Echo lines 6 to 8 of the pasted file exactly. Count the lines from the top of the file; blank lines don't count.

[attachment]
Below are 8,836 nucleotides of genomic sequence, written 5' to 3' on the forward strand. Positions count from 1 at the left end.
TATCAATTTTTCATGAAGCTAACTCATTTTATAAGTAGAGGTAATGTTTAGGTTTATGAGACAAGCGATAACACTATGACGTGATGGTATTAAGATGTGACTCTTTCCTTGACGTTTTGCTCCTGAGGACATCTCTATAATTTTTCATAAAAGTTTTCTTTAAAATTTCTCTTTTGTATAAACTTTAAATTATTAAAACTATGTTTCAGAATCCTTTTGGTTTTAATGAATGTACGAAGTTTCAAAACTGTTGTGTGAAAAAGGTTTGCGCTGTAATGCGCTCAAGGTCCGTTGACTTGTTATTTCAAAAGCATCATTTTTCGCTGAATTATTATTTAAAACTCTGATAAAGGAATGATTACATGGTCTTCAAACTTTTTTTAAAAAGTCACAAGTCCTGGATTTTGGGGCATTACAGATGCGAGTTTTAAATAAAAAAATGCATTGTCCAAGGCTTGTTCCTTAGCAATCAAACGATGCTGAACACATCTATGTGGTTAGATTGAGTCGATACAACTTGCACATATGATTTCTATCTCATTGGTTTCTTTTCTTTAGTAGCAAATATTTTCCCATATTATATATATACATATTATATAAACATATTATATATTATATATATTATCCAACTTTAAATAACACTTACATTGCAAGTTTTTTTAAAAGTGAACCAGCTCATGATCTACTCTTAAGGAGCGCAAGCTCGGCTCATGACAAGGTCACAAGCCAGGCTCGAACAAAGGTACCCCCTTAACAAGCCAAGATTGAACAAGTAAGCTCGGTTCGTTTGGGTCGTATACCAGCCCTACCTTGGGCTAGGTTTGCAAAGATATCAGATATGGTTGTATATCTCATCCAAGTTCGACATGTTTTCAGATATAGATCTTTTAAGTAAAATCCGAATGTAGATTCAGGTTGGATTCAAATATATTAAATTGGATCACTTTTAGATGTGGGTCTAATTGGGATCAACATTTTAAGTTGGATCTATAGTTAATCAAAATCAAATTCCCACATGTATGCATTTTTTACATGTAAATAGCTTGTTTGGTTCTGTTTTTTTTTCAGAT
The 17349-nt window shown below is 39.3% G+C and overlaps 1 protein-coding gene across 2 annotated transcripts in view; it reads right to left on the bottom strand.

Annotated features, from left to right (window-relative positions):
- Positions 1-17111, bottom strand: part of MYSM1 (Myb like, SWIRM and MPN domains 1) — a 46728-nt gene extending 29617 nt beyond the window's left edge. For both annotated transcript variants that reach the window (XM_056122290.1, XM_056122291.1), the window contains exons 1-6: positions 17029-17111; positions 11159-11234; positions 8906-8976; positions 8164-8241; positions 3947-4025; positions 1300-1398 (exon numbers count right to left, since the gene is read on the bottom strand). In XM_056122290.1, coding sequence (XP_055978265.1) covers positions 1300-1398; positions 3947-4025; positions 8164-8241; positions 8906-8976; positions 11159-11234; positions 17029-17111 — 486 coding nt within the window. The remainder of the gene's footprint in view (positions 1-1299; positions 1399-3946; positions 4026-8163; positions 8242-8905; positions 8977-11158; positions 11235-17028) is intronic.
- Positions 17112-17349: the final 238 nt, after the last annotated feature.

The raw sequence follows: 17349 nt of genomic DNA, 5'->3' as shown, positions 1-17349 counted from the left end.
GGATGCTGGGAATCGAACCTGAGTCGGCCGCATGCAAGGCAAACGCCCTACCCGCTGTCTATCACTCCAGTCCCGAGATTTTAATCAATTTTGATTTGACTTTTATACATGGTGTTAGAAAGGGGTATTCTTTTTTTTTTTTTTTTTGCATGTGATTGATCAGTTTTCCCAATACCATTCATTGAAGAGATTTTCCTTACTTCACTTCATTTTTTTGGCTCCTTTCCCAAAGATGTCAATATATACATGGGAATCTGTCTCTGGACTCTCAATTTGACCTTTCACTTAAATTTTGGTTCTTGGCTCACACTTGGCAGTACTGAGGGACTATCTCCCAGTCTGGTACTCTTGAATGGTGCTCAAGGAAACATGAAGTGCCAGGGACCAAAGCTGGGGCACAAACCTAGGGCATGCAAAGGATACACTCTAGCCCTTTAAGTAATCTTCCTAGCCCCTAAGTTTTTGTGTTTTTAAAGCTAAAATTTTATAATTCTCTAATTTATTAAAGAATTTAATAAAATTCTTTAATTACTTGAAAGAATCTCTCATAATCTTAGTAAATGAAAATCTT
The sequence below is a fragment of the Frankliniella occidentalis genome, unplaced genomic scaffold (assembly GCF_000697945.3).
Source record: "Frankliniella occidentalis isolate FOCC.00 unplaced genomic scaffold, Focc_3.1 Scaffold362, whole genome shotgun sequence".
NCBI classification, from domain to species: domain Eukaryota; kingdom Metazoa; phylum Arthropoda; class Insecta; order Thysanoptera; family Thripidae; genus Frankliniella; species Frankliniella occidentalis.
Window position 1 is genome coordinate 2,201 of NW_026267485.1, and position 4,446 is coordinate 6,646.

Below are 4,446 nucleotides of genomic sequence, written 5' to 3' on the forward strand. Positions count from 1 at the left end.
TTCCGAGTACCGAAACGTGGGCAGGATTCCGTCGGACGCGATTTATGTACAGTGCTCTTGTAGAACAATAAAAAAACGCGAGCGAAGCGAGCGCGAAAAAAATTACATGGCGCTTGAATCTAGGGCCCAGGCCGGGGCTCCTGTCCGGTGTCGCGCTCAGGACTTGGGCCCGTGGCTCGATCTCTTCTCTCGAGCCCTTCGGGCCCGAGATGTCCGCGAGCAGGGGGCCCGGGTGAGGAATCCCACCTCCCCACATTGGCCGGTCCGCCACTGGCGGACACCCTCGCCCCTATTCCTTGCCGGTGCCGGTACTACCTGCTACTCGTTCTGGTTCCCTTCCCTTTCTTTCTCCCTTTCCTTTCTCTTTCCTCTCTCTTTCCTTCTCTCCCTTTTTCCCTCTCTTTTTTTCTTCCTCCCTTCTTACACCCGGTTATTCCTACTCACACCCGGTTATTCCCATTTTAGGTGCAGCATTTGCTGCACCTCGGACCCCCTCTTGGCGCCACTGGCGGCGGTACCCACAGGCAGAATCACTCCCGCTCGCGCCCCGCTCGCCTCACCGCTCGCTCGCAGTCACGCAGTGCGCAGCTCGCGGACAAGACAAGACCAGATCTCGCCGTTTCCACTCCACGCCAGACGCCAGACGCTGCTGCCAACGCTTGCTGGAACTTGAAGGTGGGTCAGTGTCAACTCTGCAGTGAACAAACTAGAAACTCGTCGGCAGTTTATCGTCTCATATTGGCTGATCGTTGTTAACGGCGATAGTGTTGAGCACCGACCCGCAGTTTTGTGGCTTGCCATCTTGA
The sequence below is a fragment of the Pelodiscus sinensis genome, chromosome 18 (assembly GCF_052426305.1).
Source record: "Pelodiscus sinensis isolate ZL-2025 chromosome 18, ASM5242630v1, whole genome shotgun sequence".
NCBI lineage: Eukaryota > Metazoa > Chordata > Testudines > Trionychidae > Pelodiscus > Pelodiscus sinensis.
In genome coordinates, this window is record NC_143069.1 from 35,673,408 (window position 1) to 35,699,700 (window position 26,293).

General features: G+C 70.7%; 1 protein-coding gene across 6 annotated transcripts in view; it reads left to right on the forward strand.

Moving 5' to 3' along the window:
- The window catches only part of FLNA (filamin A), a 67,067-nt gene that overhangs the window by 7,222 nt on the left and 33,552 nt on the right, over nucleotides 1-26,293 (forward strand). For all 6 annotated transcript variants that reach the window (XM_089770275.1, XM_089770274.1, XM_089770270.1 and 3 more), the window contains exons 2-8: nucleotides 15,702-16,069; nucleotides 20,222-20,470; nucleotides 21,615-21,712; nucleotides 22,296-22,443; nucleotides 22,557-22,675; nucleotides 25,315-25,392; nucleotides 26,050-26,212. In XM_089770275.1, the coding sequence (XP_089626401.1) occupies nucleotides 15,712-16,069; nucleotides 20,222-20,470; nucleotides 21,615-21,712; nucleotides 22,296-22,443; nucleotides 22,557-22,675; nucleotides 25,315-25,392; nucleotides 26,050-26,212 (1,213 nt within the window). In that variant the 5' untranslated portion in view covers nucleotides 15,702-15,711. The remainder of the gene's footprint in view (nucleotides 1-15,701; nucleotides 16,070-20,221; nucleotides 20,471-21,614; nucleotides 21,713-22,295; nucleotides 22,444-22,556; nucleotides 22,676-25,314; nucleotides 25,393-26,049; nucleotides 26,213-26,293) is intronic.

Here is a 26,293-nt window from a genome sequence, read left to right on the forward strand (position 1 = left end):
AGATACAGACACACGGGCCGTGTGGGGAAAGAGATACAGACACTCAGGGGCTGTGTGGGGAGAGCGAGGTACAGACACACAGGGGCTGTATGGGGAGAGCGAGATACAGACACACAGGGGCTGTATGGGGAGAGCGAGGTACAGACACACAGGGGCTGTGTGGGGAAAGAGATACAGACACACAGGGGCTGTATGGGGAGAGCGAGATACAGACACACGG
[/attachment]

- Positions 17112-17349: the final 238 nt, after the last annotated feature.

The raw sequence follows: 17349 nt of genomic DNA, 5'->3' as shown, positions 1-17349 counted from the left end.
GGATGCTGGGAATCGAACCTGAGTCGGCCGCATGCAAGGCAAACGCCCTACCCGCTGTCTATCACTCCAGTCCCGAGATTTTAATCAATTTTGATTTGACTTTTATACATGGTGTTAGAAAGGGGTATTCTTTTTTTTTTTTTTTTTGCATGTGATTGATCAGTTTTCCCAATACCATTCATTGAAGAGATTTTCCTTACTTCACTTCATTTTTTTGGCTCCTTTCCCAAAGATGTCAATATATACATGGGAATCTGTCTCTGGACTCTCAATTTGACCTTTCACTTAAATTTTGGTTCTTGGCTCACACTTGGCAGTACTGAGGGACTATCTCCCAGTCTGGTACTCTTGAATGGTGCTCAAGGAAACATGAAGTGCCAGGGACCAAAGCTGGGGCACAAACCTAGGGCATGCAAAGGATACACTCTAGCCCTTTAAGTAATCTTCCTAGCCCCTAAGTTTTTGTGTTTTTAAAGCTAAAATTTTATAATTCTCTAATTTATTAAAGAATTTAATAAAATTCTTTAATTACTTGAAAGAATCTCTCATAATCTTAGTAAATGAAAATCTT